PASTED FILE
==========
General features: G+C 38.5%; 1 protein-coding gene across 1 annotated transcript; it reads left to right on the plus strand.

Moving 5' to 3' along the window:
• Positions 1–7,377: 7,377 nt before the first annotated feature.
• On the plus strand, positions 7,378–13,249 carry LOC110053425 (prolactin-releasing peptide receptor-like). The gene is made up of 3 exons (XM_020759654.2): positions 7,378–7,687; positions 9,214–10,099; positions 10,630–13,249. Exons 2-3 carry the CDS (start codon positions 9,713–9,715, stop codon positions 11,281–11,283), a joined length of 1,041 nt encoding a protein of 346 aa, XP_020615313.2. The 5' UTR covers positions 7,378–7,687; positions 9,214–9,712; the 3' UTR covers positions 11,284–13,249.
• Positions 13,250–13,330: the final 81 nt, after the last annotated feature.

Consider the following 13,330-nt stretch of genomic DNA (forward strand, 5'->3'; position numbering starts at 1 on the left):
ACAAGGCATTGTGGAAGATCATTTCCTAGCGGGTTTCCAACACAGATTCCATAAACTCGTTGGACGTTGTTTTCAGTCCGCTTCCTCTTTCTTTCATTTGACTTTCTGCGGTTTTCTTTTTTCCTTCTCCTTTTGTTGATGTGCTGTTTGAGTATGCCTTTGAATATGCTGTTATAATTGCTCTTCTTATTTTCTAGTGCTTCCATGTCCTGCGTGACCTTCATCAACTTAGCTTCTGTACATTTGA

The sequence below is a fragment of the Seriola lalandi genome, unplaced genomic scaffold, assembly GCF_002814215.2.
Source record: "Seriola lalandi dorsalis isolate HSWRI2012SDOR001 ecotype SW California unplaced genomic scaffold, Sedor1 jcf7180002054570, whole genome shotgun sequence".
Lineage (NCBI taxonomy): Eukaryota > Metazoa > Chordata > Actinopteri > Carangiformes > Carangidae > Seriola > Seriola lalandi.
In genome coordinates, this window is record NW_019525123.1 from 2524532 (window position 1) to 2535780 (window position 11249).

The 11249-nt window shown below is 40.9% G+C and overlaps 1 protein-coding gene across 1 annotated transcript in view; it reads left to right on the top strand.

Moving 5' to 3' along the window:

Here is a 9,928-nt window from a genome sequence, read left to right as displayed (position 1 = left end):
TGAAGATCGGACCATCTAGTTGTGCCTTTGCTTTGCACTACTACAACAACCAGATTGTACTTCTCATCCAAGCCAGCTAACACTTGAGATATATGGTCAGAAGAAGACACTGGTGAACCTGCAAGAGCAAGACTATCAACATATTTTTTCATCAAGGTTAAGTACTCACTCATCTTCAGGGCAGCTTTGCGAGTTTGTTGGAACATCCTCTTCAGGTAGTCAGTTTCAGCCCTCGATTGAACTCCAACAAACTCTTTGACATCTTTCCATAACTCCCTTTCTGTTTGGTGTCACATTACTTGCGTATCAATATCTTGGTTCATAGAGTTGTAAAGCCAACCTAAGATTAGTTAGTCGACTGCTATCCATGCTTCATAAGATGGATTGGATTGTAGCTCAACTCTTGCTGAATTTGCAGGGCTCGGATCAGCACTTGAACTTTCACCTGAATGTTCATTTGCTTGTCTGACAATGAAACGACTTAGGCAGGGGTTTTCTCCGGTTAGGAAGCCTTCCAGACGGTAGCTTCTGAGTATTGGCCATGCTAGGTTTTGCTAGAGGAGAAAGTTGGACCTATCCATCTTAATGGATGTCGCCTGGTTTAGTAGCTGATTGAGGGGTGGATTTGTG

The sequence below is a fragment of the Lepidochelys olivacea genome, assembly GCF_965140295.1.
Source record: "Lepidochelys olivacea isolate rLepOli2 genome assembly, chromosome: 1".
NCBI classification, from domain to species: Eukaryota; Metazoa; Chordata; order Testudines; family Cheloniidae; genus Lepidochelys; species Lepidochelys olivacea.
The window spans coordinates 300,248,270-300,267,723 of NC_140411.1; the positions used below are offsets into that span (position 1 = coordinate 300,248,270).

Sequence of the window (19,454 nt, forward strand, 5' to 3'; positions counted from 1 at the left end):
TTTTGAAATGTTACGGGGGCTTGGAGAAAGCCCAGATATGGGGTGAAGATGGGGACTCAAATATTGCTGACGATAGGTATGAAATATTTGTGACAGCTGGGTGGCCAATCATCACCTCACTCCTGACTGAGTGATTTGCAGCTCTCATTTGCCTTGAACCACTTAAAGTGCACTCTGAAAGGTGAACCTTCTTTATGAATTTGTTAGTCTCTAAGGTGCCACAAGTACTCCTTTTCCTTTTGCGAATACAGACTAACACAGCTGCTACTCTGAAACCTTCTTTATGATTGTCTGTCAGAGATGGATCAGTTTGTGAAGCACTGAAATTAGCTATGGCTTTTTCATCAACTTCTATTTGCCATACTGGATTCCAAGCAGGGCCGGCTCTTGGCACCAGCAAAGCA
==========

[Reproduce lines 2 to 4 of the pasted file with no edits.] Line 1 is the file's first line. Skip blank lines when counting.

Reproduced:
Moving 5' to 3' along the window:
• Positions 1–7,377: 7,377 nt before the first annotated feature.
• On the plus strand, positions 7,378–13,249 carry LOC110053425 (prolactin-releasing peptide receptor-like). The gene is made up of 3 exons (XM_020759654.2): positions 7,378–7,687; positions 9,214–10,099; positions 10,630–13,249. Exons 2-3 carry the CDS (start codon positions 9,713–9,715, stop codon positions 11,281–11,283), a joined length of 1,041 nt encoding a protein of 346 aa, XP_020615313.2. The 5' UTR covers positions 7,378–7,687; positions 9,214–9,712; the 3' UTR covers positions 11,284–13,249.